Gray code

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{system, computer, user}
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00
01
11
10
3-bit Gray code
000
001
011
010
110
111
101
100
4-bit Gray code
0000
0001
0011
0010
0110
0111
0101
0100
1100
1101
1111
1110
1010
1011
1001
1000

The reflected binary code, also known as Gray code after Frank Gray, is a binary numeral system where two successive values differ in only one bit.

The reflected binary code was originally designed to prevent spurious output from electromechanical switches. Today, Gray codes are widely used to facilitate error correction in digital communications such as digital terrestrial television and some cable TV systems.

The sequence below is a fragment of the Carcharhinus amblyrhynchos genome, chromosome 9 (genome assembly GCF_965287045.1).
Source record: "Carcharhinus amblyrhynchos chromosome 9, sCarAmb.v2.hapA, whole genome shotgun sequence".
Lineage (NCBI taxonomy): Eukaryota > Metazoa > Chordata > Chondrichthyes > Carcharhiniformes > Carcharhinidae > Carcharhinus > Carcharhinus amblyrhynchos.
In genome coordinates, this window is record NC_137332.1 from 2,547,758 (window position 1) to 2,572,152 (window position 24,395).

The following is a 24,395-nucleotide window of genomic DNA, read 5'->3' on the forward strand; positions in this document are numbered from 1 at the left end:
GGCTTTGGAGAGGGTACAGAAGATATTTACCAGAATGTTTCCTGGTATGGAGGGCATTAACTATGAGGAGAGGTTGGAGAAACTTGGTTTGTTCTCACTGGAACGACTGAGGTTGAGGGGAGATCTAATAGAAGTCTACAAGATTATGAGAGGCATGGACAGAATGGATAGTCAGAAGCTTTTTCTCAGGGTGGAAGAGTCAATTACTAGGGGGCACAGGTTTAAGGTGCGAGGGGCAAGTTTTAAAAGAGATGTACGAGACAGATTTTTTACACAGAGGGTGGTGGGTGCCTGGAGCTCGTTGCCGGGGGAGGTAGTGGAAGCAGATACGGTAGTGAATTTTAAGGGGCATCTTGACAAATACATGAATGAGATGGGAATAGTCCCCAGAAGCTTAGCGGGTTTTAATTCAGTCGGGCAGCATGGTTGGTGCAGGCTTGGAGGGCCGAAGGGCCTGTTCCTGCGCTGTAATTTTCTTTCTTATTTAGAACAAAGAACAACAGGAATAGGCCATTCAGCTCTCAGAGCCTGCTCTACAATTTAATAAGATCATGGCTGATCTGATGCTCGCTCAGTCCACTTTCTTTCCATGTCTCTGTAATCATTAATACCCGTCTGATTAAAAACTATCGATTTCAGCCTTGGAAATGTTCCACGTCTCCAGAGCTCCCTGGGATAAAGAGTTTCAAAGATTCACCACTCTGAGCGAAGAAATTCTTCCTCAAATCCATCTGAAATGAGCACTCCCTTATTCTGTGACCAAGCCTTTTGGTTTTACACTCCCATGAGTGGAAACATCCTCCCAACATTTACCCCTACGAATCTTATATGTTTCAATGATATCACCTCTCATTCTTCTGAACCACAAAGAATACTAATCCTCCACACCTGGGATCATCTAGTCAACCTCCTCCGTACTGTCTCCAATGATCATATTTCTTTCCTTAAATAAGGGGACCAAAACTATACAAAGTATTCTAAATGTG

Contents

Name

Bell Labs researcher Frank Gray introduced the term reflected binary code in his 1947 patent application, remarking that the code had "as yet no recognized name".[1] He derived the name from the fact that it "may be built up from the conventional binary code by a sort of reflection process".

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